Flickr user Alex Cheek (cc)
Water main breaks happened in record numbers across the region this winter demonstrating the lack of resiliency of our water infrastructure systems.
The American Society of Civil Engineers recently released their 2014 Infrastructure Report Card for Illinois. While slight improvements were made in some areas since the last report card came out in 2010, the state has a long way to go. The report assigned Illinois’ drinking water infrastructure a C- and wastewater infrastructure a D+. The organization estimates that the state will need to invest $19 billion into drinking water systems and $17.5 billion into wastewater systems over the next 20 years to replace aging systems and create adequate capacity to accommodate population shifts.
The economic and public health of the region depends upon having resilient, sustainable water infrastructure. We all know that the state of our infrastructure is largely unacceptable—think back a few months to the broken water mains and ice covered streets—but how does the region begin to address these staggering difficulties? The good news is that there are smart people already tackling these issues, and there are research-driven approaches that can be undertaken simultaneously to increase the financial and environmental sustainability of our water systems. These tactics include water conservation, which delays the need to expand water services and frees up that funding for system upgrades, and taking advantage of state programs like Illinois’ Clean Water Initiative.
However, the biggest driver of system sustainability is water rates. Water rates are the primary revenue source for water systems in most communities. According to the Chicago Metropolitan Agency for Planning, the average water bill in northeastern Illinois is around $20 per month. With water rates this low (~$0.004/gallon), it’s not surprising that water utilities reported funding, aging infrastructure and leakage as some of their most pressing challenges. Utilities that rely upon infusions from General Funds to maintain operations are not financially sustainable and should raise water and sewer rates to reach—and hopefully exceed—full cost recovery to adequately execute projects such as replacing outdated infrastructure or completing backlogged repairs.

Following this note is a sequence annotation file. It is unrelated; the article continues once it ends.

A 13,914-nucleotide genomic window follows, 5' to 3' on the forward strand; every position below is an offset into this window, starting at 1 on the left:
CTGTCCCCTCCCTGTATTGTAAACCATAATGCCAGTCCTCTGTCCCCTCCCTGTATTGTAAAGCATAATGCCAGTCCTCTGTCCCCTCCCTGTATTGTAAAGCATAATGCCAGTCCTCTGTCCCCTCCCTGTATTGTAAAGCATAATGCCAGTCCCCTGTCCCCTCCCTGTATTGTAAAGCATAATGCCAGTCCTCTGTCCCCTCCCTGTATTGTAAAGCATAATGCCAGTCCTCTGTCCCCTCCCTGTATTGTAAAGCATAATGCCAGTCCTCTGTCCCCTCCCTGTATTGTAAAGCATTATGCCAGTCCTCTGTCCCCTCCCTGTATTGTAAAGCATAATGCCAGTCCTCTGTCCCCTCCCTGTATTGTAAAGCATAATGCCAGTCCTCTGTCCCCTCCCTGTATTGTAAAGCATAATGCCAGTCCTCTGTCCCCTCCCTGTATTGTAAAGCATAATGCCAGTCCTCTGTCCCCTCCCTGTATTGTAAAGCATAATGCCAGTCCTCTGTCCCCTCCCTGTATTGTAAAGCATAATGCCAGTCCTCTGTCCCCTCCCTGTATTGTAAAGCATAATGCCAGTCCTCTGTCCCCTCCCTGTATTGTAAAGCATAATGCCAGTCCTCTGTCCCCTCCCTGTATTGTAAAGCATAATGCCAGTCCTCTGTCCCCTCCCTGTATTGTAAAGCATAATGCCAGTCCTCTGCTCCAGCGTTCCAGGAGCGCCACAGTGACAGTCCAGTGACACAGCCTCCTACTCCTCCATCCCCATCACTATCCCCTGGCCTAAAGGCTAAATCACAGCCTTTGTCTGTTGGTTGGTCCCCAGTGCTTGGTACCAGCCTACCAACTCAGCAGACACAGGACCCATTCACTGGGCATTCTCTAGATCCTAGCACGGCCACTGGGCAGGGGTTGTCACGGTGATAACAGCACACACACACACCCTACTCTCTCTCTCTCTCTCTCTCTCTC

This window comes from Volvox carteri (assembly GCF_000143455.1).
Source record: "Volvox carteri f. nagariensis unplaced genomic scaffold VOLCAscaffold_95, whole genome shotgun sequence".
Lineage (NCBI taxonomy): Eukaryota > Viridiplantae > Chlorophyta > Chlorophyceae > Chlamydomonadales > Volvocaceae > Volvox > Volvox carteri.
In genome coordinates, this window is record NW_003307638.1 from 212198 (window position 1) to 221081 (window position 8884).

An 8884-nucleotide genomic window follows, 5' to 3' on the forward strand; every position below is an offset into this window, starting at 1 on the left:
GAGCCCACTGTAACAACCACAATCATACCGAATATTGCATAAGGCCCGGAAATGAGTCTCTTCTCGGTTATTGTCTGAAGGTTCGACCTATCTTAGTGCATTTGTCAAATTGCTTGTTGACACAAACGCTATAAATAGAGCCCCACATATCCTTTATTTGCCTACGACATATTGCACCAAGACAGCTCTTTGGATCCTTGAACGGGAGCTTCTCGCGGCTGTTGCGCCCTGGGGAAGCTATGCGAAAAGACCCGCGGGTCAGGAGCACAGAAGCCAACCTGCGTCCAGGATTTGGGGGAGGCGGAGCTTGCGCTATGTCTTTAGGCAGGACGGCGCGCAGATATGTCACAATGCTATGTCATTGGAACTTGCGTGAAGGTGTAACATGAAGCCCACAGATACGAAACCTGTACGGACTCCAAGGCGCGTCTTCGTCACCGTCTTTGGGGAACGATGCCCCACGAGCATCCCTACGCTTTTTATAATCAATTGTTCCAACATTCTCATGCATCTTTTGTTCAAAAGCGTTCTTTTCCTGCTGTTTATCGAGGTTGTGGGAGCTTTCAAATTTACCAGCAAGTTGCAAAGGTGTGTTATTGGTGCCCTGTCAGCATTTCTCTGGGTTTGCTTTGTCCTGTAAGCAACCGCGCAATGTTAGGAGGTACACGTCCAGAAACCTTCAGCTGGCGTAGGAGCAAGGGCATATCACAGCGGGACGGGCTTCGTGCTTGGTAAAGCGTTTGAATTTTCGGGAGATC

The University of North Carolina’s Environmental Finance Center has developed free, interactive water rate dashboards for seven states and Canada that allow utility managers and elected officials to compare their rates to others and evaluate potential impacts of rate increases across customer classes (for example industrial, agricultural, single-family, multi-family, etc.). A dashboard for Illinois doesn’t yet exist, but the tool is still instructive. A financially sustainable utility should aim to have all of the pointers in the light green or dark green portions of the dials. As a rule of thumb, the affordability threshold is 2 percent of median household income.
UNC—Environmental Finance Center
Let’s look at a demonstration using the North Carolina dashboard. Select the “Low Rates, Low OR” example. This fictional utility has low water rates and a low operating ratio (operating ratio = operating revenues/operating expenses; see the Cost Recovery dial). An operating ratio of less than one indicates financial trouble, a ratio of one indicates a breakeven scenario and a ratio of greater than one indicates there are funds to be used for capital projects. Even a rate increase of 50 percent with consumption at the 5,000 gallon per month level—common for households—leaves the utility with an operating ratio in the red end of the spectrum. While this demonstration is based upon North Carolina-specific data, it puts the doubling of water rates in the City of Chicago and similar increases in suburban communities into perspective. Despite some backlash, these rate increases are totally necessary and overdue.
Water has been undervalued in this region for too long. Keeping water and sewer rates low to avoid community pushback just increases the backlog of infrastructure projects. As this past winter demonstrated, our water infrastructure is outdated and definitely not resilient. We can no longer afford to spend less on water than we do for amenities like cell phone service and coffee every month. It’s time to value water and water infrastructure as the economic necessities that they are.